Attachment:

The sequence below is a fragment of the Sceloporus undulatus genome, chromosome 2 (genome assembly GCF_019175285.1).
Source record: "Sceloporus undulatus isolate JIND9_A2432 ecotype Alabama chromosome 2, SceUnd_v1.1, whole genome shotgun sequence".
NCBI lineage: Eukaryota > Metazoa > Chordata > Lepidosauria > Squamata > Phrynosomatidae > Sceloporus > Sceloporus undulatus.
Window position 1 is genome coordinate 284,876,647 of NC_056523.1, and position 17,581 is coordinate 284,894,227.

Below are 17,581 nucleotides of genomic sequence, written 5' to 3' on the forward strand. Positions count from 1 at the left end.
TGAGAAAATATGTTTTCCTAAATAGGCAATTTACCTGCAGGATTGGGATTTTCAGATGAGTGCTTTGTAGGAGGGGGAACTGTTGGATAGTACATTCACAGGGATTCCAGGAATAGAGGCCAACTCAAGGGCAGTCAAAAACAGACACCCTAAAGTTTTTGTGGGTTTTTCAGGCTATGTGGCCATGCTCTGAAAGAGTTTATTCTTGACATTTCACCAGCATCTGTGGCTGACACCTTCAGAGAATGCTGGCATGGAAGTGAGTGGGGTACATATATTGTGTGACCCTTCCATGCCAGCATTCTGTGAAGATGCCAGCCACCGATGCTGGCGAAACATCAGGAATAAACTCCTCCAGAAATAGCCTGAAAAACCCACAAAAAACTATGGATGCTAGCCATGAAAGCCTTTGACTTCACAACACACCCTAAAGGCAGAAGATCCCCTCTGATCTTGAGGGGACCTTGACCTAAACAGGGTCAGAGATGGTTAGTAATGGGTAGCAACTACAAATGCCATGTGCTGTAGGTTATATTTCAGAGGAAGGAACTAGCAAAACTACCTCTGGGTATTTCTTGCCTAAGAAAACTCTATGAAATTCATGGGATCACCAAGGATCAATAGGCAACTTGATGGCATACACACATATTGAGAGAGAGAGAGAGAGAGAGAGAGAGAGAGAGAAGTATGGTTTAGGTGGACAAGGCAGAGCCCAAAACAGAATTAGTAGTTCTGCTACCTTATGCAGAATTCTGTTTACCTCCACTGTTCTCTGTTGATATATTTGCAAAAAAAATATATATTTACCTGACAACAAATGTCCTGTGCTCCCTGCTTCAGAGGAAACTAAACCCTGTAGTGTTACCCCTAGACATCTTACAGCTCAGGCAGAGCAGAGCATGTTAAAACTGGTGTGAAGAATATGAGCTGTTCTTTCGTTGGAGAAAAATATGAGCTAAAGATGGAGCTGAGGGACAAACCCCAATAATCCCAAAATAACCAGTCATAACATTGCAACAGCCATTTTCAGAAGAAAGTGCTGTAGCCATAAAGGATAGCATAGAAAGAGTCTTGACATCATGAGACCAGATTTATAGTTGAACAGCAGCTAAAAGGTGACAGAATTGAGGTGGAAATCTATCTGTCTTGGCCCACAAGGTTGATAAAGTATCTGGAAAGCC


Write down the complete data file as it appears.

The sequence below is a fragment of the Sceloporus undulatus genome, chromosome 2 (genome assembly GCF_019175285.1).
Source record: "Sceloporus undulatus isolate JIND9_A2432 ecotype Alabama chromosome 2, SceUnd_v1.1, whole genome shotgun sequence".
NCBI lineage: Eukaryota > Metazoa > Chordata > Lepidosauria > Squamata > Phrynosomatidae > Sceloporus > Sceloporus undulatus.
Window position 1 is genome coordinate 284,876,647 of NC_056523.1, and position 17,581 is coordinate 284,894,227.

Below are 17,581 nucleotides of genomic sequence, written 5' to 3' on the forward strand. Positions count from 1 at the left end.
TGAGAAAATATGTTTTCCTAAATAGGCAATTTACCTGCAGGATTGGGATTTTCAGATGAGTGCTTTGTAGGAGGGGGAACTGTTGGATAGTACATTCACAGGGATTCCAGGAATAGAGGCCAACTCAAGGGCAGTCAAAAACAGACACCCTAAAGTTTTTGTGGGTTTTTCAGGCTATGTGGCCATGCTCTGAAAGAGTTTATTCTTGACATTTCACCAGCATCTGTGGCTGACACCTTCAGAGAATGCTGGCATGGAAGTGAGTGGGGTACATATATTGTGTGACCCTTCCATGCCAGCATTCTGTGAAGATGCCAGCCACCGATGCTGGCGAAACATCAGGAATAAACTCCTCCAGAAATAGCCTGAAAAACCCACAAAAAACTATGGATGCTAGCCATGAAAGCCTTTGACTTCACAACACACCCTAAAGGCAGAAGATCCCCTCTGATCTTGAGGGGACCTTGACCTAAACAGGGTCAGAGATGGTTAGTAATGGGTAGCAACTACAAATGCCATGTGCTGTAGGTTATATTTCAGAGGAAGGAACTAGCAAAACTACCTCTGGGTATTTCTTGCCTAAGAAAACTCTATGAAATTCATGGGATCACCAAGGATCAATAGGCAACTTGATGGCATACACACATATTGAGAGAGAGAGAGAGAGAGAGAGAGAGAGAGAGAAGTATGGTTTAGGTGGACAAGGCAGAGCCCAAAACAGAATTAGTAGTTCTGCTACCTTATGCAGAATTCTGTTTACCTCCACTGTTCTCTGTTGATATATTTGCAAAAAAAATATATATTTACCTGACAACAAATGTCCTGTGCTCCCTGCTTCAGAGGAAACTAAACCCTGTAGTGTTACCCCTAGACATCTTACAGCTCAGGCAGAGCAGAGCATGTTAAAACTGGTGTGAAGAATATGAGCTGTTCTTTCGTTGGAGAAAAATATGAGCTAAAGATGGAGCTGAGGGACAAACCCCAATAATCCCAAAATAACCAGTCATAACATTGCAACAGCCATTTTCAGAAGAAAGTGCTGTAGCCATAAAGGATAGCATAGAAAGAGTCTTGACATCATGAGACCAGATTTATAGTTGAACAGCAGCTAAAAGGTGACAGAATTGAGGTGGAAATCTATCTGTCTTGGCCCACAAGGTTGATAAAGTATCTGGAAAGCC